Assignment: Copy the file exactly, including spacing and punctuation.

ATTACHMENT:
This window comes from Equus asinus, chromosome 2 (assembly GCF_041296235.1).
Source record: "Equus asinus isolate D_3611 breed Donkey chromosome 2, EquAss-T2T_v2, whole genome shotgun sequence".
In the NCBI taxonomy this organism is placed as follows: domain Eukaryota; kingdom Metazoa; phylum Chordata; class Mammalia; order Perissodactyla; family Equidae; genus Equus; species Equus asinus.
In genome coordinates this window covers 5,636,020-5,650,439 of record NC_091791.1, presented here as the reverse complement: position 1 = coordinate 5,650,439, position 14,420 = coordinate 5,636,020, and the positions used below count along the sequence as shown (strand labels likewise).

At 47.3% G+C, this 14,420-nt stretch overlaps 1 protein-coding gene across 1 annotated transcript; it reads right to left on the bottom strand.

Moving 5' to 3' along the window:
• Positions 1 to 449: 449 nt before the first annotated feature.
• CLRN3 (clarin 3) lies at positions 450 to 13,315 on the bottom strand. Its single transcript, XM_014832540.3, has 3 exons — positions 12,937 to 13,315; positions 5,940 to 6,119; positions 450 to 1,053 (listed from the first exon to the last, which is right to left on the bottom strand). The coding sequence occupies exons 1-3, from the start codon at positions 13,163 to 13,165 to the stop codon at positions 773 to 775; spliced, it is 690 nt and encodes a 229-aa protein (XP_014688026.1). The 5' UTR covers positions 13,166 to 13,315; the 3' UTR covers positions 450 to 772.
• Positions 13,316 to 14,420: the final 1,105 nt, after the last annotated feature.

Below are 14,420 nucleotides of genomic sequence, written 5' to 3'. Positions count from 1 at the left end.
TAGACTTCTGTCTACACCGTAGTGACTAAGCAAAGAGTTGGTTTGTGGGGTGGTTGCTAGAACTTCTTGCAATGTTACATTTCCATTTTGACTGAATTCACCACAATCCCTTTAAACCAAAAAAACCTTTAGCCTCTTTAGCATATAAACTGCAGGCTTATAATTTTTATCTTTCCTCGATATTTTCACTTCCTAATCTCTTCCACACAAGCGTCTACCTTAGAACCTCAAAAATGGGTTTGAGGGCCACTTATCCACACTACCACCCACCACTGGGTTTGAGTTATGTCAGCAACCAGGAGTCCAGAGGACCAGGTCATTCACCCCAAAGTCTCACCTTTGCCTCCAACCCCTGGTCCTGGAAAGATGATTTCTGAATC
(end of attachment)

This window comes from Equus asinus, chromosome 2 (assembly GCF_041296235.1).
Source record: "Equus asinus isolate D_3611 breed Donkey chromosome 2, EquAss-T2T_v2, whole genome shotgun sequence".
In the NCBI taxonomy this organism is placed as follows: domain Eukaryota; kingdom Metazoa; phylum Chordata; class Mammalia; order Perissodactyla; family Equidae; genus Equus; species Equus asinus.
In genome coordinates this window covers 5,636,020-5,650,439 of record NC_091791.1, presented here as the reverse complement: position 1 = coordinate 5,650,439, position 14,420 = coordinate 5,636,020, and the positions used below count along the sequence as shown (strand labels likewise).

At 47.3% G+C, this 14,420-nt stretch overlaps 1 protein-coding gene across 1 annotated transcript; it reads right to left on the bottom strand.

Moving 5' to 3' along the window:
• Positions 1 to 449: 449 nt before the first annotated feature.
• CLRN3 (clarin 3) lies at positions 450 to 13,315 on the bottom strand. Its single transcript, XM_014832540.3, has 3 exons — positions 12,937 to 13,315; positions 5,940 to 6,119; positions 450 to 1,053 (listed from the first exon to the last, which is right to left on the bottom strand). The coding sequence occupies exons 1-3, from the start codon at positions 13,163 to 13,165 to the stop codon at positions 773 to 775; spliced, it is 690 nt and encodes a 229-aa protein (XP_014688026.1). The 5' UTR covers positions 13,166 to 13,315; the 3' UTR covers positions 450 to 772.
• Positions 13,316 to 14,420: the final 1,105 nt, after the last annotated feature.

Below are 14,420 nucleotides of genomic sequence, written 5' to 3'. Positions count from 1 at the left end.
TAGACTTCTGTCTACACCGTAGTGACTAAGCAAAGAGTTGGTTTGTGGGGTGGTTGCTAGAACTTCTTGCAATGTTACATTTCCATTTTGACTGAATTCACCACAATCCCTTTAAACCAAAAAAACCTTTAGCCTCTTTAGCATATAAACTGCAGGCTTATAATTTTTATCTTTCCTCGATATTTTCACTTCCTAATCTCTTCCACACAAGCGTCTACCTTAGAACCTCAAAAATGGGTTTGAGGGCCACTTATCCACACTACCACCCACCACTGGGTTTGAGTTATGTCAGCAACCAGGAGTCCAGAGGACCAGGTCATTCACCCCAAAGTCTCACCTTTGCCTCCAACCCCTGGTCCTGGAAAGATGATTTCTGAATC